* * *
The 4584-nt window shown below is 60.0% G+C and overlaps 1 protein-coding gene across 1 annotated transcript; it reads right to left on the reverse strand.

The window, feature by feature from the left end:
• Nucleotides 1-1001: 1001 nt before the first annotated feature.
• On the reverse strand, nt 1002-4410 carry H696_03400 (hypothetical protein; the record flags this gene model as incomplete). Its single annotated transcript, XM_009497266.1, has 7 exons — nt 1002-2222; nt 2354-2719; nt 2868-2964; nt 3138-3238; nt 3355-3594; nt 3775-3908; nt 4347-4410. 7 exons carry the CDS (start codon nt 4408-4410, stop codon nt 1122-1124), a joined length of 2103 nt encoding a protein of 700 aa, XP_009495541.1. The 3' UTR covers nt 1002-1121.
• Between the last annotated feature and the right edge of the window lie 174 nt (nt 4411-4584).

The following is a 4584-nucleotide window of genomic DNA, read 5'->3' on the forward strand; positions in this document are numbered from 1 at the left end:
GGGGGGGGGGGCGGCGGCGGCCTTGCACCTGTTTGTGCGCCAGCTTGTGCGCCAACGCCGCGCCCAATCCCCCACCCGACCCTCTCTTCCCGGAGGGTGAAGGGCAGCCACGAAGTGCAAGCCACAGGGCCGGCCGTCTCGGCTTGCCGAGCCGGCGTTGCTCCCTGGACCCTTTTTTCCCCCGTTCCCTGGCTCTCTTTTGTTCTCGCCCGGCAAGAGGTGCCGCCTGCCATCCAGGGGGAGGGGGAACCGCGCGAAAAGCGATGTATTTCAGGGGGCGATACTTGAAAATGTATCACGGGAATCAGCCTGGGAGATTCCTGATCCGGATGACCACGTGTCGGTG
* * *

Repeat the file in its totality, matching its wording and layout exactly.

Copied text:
The 4584-nt window shown below is 60.0% G+C and overlaps 1 protein-coding gene across 1 annotated transcript; it reads right to left on the reverse strand.

The window, feature by feature from the left end:
• Nucleotides 1-1001: 1001 nt before the first annotated feature.
• On the reverse strand, nt 1002-4410 carry H696_03400 (hypothetical protein; the record flags this gene model as incomplete). Its single annotated transcript, XM_009497266.1, has 7 exons — nt 1002-2222; nt 2354-2719; nt 2868-2964; nt 3138-3238; nt 3355-3594; nt 3775-3908; nt 4347-4410. 7 exons carry the CDS (start codon nt 4408-4410, stop codon nt 1122-1124), a joined length of 2103 nt encoding a protein of 700 aa, XP_009495541.1. The 3' UTR covers nt 1002-1121.
• Between the last annotated feature and the right edge of the window lie 174 nt (nt 4411-4584).

The following is a 4584-nucleotide window of genomic DNA, read 5'->3' on the forward strand; positions in this document are numbered from 1 at the left end:
GGGGGGGGGGGCGGCGGCGGCCTTGCACCTGTTTGTGCGCCAGCTTGTGCGCCAACGCCGCGCCCAATCCCCCACCCGACCCTCTCTTCCCGGAGGGTGAAGGGCAGCCACGAAGTGCAAGCCACAGGGCCGGCCGTCTCGGCTTGCCGAGCCGGCGTTGCTCCCTGGACCCTTTTTTCCCCCGTTCCCTGGCTCTCTTTTGTTCTCGCCCGGCAAGAGGTGCCGCCTGCCATCCAGGGGGAGGGGGAACCGCGCGAAAAGCGATGTATTTCAGGGGGCGATACTTGAAAATGTATCACGGGAATCAGCCTGGGAGATTCCTGATCCGGATGACCACGTGTCGGTG